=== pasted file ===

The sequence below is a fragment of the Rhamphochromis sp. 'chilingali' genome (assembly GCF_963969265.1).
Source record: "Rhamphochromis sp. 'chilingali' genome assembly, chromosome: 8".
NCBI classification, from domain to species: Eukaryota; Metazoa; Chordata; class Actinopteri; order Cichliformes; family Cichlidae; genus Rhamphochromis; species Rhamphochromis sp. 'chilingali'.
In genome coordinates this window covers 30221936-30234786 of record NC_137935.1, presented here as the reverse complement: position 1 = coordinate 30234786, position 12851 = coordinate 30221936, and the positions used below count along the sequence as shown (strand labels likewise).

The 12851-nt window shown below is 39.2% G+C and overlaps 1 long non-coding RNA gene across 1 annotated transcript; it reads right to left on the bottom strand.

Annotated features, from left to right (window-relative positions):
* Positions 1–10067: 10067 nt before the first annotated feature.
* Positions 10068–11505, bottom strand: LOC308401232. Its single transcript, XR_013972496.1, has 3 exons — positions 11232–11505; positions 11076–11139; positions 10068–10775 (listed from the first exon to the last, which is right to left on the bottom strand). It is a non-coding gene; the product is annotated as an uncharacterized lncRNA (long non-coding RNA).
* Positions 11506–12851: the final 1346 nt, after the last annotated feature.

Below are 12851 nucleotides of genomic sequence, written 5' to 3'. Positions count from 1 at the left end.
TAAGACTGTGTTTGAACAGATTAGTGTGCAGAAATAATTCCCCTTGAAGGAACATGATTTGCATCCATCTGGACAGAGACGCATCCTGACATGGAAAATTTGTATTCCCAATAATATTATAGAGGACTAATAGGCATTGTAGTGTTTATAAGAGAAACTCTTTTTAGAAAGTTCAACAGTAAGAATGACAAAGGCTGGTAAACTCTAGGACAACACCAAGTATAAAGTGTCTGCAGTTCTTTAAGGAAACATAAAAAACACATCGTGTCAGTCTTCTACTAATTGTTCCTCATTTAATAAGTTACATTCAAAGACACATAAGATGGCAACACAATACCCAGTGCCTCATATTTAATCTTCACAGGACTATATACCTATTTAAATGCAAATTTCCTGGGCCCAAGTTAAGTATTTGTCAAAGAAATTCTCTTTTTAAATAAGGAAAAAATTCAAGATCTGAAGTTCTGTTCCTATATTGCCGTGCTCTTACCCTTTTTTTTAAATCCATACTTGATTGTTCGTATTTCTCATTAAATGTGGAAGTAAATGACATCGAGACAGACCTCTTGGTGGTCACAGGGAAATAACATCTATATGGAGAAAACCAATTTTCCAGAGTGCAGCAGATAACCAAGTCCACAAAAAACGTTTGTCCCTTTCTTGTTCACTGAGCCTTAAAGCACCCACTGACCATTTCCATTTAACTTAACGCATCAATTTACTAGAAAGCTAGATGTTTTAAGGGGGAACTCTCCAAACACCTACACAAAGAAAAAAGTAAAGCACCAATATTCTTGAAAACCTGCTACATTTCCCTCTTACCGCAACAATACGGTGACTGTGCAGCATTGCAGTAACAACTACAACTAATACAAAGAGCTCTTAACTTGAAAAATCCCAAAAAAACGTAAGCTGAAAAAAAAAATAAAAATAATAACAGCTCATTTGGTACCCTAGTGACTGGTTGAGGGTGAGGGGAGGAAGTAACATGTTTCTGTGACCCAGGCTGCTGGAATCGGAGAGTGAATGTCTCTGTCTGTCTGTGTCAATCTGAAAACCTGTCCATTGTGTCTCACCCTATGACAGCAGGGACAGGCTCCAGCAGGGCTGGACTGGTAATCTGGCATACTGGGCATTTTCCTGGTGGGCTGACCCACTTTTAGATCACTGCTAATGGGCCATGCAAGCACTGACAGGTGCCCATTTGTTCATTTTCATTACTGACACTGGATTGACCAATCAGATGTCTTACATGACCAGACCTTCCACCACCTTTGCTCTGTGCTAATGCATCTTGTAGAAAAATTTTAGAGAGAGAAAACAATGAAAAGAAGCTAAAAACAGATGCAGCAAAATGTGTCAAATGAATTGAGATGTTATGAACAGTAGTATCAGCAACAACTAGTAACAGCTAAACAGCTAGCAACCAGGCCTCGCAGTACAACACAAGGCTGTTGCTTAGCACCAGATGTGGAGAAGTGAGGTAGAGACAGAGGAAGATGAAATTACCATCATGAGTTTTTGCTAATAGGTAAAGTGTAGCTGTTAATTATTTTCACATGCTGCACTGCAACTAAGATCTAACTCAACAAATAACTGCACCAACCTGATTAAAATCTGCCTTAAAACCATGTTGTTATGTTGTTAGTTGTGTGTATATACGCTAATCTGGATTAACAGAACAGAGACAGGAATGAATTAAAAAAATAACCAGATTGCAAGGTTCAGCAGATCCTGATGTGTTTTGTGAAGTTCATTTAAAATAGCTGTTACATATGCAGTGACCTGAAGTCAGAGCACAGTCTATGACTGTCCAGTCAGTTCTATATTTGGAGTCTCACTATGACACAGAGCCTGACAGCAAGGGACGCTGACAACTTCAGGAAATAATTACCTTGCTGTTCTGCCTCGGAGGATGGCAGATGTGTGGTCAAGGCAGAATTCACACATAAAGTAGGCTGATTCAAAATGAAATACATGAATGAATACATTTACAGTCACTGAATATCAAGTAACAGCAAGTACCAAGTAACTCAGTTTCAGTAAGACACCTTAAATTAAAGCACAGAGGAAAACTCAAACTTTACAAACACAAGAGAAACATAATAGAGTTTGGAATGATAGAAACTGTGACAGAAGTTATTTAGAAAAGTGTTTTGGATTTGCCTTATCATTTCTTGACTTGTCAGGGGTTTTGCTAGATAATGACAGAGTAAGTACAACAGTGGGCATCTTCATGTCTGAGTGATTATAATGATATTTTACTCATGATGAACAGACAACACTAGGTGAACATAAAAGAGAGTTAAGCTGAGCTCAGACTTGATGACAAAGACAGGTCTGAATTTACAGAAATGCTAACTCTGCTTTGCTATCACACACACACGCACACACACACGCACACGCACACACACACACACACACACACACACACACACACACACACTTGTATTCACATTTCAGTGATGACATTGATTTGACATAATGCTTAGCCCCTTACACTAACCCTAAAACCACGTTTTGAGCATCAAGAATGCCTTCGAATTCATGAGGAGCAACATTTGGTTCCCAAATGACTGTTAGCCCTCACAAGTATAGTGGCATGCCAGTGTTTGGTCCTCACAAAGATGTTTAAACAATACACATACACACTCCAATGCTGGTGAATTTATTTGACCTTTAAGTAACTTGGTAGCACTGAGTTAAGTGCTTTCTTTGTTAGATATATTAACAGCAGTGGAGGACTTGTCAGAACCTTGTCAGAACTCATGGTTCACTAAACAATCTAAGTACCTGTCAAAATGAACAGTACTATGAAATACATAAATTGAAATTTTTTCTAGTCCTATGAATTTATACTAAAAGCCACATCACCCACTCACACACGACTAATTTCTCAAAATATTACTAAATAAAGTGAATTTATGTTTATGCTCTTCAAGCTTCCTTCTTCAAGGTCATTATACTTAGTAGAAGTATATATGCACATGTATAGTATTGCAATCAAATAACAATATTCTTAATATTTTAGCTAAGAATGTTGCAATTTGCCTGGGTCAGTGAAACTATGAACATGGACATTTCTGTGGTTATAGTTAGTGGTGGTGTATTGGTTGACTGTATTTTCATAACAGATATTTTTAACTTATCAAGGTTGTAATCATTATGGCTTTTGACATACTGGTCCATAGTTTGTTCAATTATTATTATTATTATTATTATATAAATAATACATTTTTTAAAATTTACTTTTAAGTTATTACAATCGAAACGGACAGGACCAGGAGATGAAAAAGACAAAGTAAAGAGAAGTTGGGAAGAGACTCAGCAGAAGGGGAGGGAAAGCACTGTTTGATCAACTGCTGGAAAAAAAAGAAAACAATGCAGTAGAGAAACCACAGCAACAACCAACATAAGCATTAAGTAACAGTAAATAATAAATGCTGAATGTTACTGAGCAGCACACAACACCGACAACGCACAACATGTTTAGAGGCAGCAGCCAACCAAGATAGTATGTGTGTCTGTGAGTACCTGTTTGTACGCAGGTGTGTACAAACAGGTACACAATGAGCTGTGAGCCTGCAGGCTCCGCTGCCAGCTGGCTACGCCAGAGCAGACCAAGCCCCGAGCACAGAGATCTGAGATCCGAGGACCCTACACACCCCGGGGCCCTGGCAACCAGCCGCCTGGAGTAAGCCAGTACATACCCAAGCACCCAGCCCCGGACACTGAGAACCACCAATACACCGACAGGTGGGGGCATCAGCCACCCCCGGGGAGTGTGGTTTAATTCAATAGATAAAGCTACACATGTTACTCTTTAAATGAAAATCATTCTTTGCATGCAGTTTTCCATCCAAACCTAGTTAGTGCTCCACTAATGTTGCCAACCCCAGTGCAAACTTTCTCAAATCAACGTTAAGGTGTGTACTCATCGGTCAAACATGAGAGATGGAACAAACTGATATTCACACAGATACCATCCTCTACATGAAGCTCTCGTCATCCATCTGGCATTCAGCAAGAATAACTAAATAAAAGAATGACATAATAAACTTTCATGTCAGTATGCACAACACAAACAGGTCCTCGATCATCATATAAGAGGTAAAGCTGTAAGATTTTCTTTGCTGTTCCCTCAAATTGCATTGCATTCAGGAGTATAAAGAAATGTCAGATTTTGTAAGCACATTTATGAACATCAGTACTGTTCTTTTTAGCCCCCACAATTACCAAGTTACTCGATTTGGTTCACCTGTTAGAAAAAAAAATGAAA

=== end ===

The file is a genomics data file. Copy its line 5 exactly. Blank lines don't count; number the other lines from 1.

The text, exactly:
The 12851-nt window shown below is 39.2% G+C and overlaps 1 long non-coding RNA gene across 1 annotated transcript; it reads right to left on the bottom strand.